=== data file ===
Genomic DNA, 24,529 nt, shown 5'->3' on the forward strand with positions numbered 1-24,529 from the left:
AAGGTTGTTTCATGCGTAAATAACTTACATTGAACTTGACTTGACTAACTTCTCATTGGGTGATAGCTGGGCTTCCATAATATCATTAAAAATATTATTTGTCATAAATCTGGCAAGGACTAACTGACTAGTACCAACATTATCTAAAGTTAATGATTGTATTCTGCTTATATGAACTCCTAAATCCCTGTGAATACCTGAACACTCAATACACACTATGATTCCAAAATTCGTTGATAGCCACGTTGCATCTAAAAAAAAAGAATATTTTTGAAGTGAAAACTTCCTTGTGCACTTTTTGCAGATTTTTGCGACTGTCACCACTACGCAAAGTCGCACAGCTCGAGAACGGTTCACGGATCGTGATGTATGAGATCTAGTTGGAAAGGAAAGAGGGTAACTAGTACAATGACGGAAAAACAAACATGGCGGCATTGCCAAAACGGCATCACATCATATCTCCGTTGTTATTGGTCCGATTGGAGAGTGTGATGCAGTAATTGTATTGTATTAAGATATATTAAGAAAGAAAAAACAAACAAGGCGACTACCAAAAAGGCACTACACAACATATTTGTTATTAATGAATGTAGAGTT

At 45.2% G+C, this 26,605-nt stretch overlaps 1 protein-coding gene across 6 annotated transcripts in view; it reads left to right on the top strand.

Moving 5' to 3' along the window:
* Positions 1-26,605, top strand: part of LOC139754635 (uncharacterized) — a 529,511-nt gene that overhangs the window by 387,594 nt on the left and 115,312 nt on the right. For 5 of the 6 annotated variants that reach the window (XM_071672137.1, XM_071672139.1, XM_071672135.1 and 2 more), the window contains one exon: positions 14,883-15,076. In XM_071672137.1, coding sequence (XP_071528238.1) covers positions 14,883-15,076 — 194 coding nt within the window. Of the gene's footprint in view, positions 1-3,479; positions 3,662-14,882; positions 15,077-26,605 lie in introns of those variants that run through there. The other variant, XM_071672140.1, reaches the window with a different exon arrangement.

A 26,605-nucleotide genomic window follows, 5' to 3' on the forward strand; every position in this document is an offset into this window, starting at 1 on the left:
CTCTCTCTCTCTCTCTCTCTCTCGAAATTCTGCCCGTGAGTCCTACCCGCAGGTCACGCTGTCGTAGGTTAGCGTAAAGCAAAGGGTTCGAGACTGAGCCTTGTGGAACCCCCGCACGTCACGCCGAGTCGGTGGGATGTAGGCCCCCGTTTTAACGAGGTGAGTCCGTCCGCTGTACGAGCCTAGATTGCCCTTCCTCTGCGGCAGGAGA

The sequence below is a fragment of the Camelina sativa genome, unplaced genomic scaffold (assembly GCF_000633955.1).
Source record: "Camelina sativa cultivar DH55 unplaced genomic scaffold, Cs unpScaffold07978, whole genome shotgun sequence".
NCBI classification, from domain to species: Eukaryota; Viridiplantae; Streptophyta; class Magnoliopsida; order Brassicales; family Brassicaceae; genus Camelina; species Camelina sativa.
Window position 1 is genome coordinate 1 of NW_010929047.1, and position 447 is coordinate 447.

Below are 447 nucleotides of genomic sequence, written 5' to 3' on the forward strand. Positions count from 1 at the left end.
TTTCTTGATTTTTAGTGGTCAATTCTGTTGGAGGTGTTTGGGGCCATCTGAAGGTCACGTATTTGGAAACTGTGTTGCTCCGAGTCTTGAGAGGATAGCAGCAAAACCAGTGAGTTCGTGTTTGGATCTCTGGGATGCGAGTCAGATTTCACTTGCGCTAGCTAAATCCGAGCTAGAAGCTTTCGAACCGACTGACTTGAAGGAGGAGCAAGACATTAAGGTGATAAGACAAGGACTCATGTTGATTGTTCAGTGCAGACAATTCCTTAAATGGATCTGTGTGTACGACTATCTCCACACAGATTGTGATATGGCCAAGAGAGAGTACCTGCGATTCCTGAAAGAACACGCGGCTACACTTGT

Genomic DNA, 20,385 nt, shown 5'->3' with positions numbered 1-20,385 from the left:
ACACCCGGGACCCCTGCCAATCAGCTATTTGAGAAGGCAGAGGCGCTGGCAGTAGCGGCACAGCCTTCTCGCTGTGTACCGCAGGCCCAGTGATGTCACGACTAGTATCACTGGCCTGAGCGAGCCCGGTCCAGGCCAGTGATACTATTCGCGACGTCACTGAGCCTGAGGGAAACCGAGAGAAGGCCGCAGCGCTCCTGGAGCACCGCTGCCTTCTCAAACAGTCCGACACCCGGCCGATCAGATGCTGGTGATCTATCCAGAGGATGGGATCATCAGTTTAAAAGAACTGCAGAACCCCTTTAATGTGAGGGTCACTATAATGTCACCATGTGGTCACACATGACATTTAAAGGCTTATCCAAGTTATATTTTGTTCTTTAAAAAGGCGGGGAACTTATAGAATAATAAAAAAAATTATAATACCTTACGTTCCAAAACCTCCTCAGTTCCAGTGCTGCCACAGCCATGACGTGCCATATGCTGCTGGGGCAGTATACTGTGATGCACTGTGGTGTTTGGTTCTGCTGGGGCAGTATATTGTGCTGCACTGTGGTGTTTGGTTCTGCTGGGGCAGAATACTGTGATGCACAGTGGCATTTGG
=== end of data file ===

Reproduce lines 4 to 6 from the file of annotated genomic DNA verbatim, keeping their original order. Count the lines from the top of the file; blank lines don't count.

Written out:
Moving 5' to 3' along the window:
* Positions 1-26,605, top strand: part of LOC139754635 (uncharacterized) — a 529,511-nt gene that overhangs the window by 387,594 nt on the left and 115,312 nt on the right. For 5 of the 6 annotated variants that reach the window (XM_071672137.1, XM_071672139.1, XM_071672135.1 and 2 more), the window contains one exon: positions 14,883-15,076. In XM_071672137.1, coding sequence (XP_071528238.1) covers positions 14,883-15,076 — 194 coding nt within the window. Of the gene's footprint in view, positions 1-3,479; positions 3,662-14,882; positions 15,077-26,605 lie in introns of those variants that run through there. The other variant, XM_071672140.1, reaches the window with a different exon arrangement.

A 26,605-nucleotide genomic window follows, 5' to 3' on the forward strand; every position in this document is an offset into this window, starting at 1 on the left: